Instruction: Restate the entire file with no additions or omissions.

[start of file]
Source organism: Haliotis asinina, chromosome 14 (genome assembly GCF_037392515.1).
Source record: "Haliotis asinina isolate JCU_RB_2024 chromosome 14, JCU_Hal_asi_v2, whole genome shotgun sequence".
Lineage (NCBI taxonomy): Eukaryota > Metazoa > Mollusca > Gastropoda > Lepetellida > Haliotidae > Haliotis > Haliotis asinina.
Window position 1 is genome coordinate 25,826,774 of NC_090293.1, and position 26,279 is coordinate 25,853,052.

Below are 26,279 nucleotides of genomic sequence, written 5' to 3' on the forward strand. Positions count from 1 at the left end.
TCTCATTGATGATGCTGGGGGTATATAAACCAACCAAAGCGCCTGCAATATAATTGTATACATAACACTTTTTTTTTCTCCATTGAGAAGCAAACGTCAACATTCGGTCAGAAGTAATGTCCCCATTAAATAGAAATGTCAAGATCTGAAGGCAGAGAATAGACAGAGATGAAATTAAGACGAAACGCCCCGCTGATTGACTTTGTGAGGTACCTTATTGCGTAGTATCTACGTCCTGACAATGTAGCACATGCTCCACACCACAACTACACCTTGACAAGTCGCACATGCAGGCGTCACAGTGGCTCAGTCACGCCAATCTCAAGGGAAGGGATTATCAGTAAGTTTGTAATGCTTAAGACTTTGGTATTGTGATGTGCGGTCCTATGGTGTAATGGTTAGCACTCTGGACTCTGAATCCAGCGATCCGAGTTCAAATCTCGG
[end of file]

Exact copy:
Source organism: Haliotis asinina, chromosome 14 (genome assembly GCF_037392515.1).
Source record: "Haliotis asinina isolate JCU_RB_2024 chromosome 14, JCU_Hal_asi_v2, whole genome shotgun sequence".
Lineage (NCBI taxonomy): Eukaryota > Metazoa > Mollusca > Gastropoda > Lepetellida > Haliotidae > Haliotis > Haliotis asinina.
Window position 1 is genome coordinate 25,826,774 of NC_090293.1, and position 26,279 is coordinate 25,853,052.

Below are 26,279 nucleotides of genomic sequence, written 5' to 3' on the forward strand. Positions count from 1 at the left end.
TCTCATTGATGATGCTGGGGGTATATAAACCAACCAAAGCGCCTGCAATATAATTGTATACATAACACTTTTTTTTTCTCCATTGAGAAGCAAACGTCAACATTCGGTCAGAAGTAATGTCCCCATTAAATAGAAATGTCAAGATCTGAAGGCAGAGAATAGACAGAGATGAAATTAAGACGAAACGCCCCGCTGATTGACTTTGTGAGGTACCTTATTGCGTAGTATCTACGTCCTGACAATGTAGCACATGCTCCACACCACAACTACACCTTGACAAGTCGCACATGCAGGCGTCACAGTGGCTCAGTCACGCCAATCTCAAGGGAAGGGATTATCAGTAAGTTTGTAATGCTTAAGACTTTGGTATTGTGATGTGCGGTCCTATGGTGTAATGGTTAGCACTCTGGACTCTGAATCCAGCGATCCGAGTTCAAATCTCGG